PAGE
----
Now let’s define the most basic transaction unit used in all blockchain networks called cryptocurrency or crypto tokens. You probably have seen a physical token in many places that give value or some purpose already defined—E.g. tokens in a Casino. You might also have known about the digital token, a string of characters used for various purposes. For example, a business entity will send you a digital token to validate your email, and you open your email and click the URL containing the digital token. This will send the digital token back to the business, and your email gets validated. Cryptocurrency or tokens do not exist as digital strings but are entries or values in a digital ledger called a blockchain. Someone who owns these crypto tokens or currencies means he has the private key to access these crypto tokens present in the public digital ledger or transfer its access to someone else, etc. The crypto tokens are not stored in a computer or exchange, but they store the private keys to access these entries. I have used cryptocurrencies and crypto tokens synonymously here, but they are slightly different in their use cases. The underlying meaning for a token in blockchain tech is the same.

In general, tokens in blockchain are something that is used to represent other real-world assets.

Sometimes when you say tokens specific to a blockchain network, they represent computer programs that define a set of functions that can interact with real-world scenarios to act securely on the blockchain network. The tokens reside in the blockchain network and are associated with a blockchain address, which is the public key associated with creating the token. The owner associated with the address is the custodian of the token. One such example is the ERC20 token in the Ethereum network.

Minting Tokens

Minting tokens is done at a high level by sending a transaction to a blockchain network that creates new tokens inside a token smart contract. The smart contract code enforces the rules about creating a new token.


Before seeing how a basic cryptocurrency model works, we will see one of the major challenges faced by digital currencies and how a blockchain model solves it without a third party. With the physical cash, we do not have this problem of double spending where we give $5 bill at Starbucks, and that $5 bill cannot be spent at McDonald’s unless we steal that $5 bill on the same night. But with digital currencies, double spending is easy where we can send a copy of our money to one person and another copy of the same money. This is prevented by a third party like banks and credit card companies by using various settling mechanisms. Blockchain networks provide an inherent solution to this problem by adding logic into every blockchain node to verify all transactions from a coin and reject any new transactions occurring using the same coin. This is the first level of defense on double spending on any blockchain node. Then, various consensus algorithms are implemented by different blockchain networks to verify each block of transactions before being added to the blockchain ledger. Once the transaction gets added into a block like this, it is impossible to alter it or reverse it.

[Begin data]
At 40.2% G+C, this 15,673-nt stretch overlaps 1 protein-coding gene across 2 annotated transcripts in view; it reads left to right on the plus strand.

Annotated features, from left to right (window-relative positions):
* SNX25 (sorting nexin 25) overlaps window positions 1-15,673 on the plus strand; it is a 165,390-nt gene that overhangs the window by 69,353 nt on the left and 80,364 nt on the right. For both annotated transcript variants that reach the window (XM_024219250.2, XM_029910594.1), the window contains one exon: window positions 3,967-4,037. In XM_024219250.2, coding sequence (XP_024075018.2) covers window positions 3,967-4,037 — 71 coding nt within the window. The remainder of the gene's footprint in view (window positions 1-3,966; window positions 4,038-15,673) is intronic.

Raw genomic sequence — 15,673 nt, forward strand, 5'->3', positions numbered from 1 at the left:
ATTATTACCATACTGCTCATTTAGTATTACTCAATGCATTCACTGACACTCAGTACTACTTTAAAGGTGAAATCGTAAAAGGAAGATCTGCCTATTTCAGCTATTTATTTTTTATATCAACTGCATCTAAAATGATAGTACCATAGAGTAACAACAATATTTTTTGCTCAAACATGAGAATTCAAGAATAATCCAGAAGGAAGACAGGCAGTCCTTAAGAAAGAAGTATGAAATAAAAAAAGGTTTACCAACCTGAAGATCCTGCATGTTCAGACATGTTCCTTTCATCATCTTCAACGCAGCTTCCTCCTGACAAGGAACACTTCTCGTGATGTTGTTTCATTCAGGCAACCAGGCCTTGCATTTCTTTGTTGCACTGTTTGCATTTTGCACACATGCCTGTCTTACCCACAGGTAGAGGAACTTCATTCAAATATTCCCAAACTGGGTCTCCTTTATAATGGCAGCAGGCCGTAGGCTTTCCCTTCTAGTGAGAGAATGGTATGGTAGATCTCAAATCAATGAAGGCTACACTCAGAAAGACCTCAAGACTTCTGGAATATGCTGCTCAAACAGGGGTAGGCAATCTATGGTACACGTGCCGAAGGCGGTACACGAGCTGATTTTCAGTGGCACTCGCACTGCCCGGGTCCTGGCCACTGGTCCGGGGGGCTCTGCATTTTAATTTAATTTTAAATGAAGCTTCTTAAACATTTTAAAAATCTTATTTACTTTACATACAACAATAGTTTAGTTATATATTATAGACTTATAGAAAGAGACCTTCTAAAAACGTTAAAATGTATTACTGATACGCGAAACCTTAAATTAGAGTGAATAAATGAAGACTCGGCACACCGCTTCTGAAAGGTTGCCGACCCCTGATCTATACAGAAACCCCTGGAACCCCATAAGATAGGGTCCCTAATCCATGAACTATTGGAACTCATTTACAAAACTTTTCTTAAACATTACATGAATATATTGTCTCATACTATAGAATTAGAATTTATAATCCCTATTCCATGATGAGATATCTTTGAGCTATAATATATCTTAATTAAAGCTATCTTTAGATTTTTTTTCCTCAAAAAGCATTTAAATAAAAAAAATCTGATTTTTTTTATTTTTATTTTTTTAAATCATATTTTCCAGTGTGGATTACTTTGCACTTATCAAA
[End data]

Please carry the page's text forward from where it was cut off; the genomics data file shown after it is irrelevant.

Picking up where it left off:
A person or entity Alice creates a new coin with a unique coin id and signs it with her private key. Alice can generate a hash pointer to another public key Bob (public identity or address) and send the coin to that person or entity called Bob. Alice has to sign that transaction with her private key. But this model cannot prevent a double-spending problem where Alice can create another hash pointer to Caleb and pretend it is valid. To prevent double-spending, Alice has to publish all the previous transactions of her coin by generating a hash pointer to the blockchain ledger and signing it with her private key when she is trying to send it to Bob. The blockchain node which holds all the transactions from the beginning can verify that the coin spent by Alice to Bob is valid and the second one from Alice to Caleb is invalid.

To summarize everything in a graphical form on how a hash, block, blockchain, distributed blockchain, and tokens work, this is the best place to visit. Anders Brownworth has a video published on his here about how blockchain works, and so far, this is the best graphical demo I have seen, which explains blockchain basics.